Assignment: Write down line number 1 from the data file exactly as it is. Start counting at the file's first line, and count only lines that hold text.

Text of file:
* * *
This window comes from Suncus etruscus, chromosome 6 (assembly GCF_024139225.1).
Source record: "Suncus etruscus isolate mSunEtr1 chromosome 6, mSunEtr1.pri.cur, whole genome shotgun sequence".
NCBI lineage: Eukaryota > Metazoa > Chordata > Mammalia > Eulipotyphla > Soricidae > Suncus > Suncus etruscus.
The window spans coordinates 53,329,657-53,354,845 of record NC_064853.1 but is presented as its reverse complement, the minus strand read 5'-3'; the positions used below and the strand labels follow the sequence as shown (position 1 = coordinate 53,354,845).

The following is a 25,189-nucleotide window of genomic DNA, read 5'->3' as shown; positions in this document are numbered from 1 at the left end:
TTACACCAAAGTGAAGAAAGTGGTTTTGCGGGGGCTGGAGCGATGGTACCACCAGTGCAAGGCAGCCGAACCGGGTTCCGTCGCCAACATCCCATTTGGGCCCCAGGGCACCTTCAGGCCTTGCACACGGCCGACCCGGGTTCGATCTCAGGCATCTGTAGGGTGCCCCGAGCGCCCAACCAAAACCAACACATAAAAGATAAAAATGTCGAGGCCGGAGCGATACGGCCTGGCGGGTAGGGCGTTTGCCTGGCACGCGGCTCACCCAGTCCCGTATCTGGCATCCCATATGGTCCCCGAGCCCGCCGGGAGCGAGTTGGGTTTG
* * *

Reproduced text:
This window comes from Suncus etruscus, chromosome 6 (assembly GCF_024139225.1).